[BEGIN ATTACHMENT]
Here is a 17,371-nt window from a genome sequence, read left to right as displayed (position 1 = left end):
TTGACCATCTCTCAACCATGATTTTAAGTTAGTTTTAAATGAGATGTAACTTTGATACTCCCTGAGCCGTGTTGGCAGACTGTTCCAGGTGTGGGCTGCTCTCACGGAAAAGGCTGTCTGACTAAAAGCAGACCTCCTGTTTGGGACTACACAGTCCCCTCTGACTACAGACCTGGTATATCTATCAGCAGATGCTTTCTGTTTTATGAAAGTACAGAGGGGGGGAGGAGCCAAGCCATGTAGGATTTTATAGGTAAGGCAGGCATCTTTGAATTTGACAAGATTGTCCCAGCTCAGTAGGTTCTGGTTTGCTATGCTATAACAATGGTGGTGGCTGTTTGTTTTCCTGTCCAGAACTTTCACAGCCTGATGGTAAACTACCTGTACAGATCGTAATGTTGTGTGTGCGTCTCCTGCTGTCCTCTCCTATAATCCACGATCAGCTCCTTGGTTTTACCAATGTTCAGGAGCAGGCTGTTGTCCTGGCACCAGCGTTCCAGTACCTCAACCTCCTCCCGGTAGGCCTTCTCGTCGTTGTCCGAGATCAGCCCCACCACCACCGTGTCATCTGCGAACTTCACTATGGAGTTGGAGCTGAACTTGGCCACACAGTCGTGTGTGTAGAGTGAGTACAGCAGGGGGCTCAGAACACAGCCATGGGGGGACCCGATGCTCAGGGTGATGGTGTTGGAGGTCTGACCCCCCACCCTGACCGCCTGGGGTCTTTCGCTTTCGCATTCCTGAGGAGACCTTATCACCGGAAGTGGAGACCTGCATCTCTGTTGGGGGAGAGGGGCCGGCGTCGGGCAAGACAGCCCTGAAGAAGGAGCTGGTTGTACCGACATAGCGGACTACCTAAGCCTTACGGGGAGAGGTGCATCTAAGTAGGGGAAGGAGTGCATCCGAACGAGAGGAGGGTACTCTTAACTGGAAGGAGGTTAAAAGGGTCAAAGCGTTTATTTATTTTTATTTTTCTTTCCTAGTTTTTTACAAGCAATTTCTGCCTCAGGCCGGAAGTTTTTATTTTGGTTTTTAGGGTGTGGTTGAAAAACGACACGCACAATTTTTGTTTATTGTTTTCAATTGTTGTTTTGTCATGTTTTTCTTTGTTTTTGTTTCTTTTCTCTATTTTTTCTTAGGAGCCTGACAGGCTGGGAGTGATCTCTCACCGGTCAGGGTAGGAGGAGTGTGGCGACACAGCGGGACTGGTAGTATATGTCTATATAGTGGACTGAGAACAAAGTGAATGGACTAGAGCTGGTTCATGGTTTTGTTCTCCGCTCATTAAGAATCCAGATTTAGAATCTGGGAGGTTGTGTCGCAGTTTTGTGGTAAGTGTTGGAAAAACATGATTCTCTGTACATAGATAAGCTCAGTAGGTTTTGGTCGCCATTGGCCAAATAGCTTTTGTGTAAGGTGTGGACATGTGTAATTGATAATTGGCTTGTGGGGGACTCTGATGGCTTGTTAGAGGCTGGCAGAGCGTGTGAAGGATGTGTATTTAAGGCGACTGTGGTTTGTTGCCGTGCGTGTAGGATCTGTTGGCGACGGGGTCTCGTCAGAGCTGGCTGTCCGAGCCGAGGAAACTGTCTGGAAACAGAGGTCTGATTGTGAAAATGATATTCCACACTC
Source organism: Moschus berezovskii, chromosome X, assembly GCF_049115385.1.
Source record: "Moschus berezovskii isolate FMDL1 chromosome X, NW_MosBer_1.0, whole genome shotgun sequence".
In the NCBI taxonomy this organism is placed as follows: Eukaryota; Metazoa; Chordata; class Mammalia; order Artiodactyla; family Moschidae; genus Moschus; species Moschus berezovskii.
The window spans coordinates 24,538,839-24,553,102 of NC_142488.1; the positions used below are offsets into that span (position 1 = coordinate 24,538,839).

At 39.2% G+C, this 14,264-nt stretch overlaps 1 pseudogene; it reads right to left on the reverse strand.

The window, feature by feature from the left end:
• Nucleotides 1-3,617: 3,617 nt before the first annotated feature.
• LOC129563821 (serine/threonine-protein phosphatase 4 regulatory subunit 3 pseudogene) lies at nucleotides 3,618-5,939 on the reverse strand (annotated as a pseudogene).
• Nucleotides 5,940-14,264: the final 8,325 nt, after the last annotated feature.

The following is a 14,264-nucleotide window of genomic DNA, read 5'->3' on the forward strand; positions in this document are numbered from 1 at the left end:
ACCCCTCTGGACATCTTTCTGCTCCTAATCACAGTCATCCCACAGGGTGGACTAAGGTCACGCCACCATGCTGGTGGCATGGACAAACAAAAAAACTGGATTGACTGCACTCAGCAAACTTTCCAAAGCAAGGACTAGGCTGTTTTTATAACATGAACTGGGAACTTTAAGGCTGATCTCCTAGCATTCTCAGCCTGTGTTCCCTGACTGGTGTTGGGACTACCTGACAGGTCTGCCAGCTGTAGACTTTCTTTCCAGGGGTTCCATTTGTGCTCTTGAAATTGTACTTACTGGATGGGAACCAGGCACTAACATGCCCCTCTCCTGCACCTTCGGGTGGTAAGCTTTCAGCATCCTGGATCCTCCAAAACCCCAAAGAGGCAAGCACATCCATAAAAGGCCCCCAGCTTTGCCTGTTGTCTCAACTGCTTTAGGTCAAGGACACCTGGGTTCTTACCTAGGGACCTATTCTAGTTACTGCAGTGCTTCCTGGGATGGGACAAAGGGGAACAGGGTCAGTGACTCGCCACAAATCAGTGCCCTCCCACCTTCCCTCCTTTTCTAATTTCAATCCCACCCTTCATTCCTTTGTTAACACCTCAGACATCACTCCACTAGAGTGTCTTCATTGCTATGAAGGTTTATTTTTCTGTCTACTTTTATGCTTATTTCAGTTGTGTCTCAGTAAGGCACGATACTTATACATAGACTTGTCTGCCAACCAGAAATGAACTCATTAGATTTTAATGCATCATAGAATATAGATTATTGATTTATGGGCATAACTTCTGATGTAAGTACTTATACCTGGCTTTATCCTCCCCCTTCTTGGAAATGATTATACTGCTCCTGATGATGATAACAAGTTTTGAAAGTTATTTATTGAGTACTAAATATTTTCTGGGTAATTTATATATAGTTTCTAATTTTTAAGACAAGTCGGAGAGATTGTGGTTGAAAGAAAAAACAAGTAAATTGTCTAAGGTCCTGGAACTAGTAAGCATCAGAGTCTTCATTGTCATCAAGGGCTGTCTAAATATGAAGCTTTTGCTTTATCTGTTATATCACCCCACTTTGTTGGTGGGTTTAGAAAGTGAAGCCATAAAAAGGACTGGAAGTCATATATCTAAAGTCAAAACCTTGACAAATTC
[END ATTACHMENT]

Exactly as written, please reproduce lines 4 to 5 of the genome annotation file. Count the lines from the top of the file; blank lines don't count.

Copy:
Source record: "Moschus berezovskii isolate FMDL1 chromosome X, NW_MosBer_1.0, whole genome shotgun sequence".
In the NCBI taxonomy this organism is placed as follows: Eukaryota; Metazoa; Chordata; class Mammalia; order Artiodactyla; family Moschidae; genus Moschus; species Moschus berezovskii.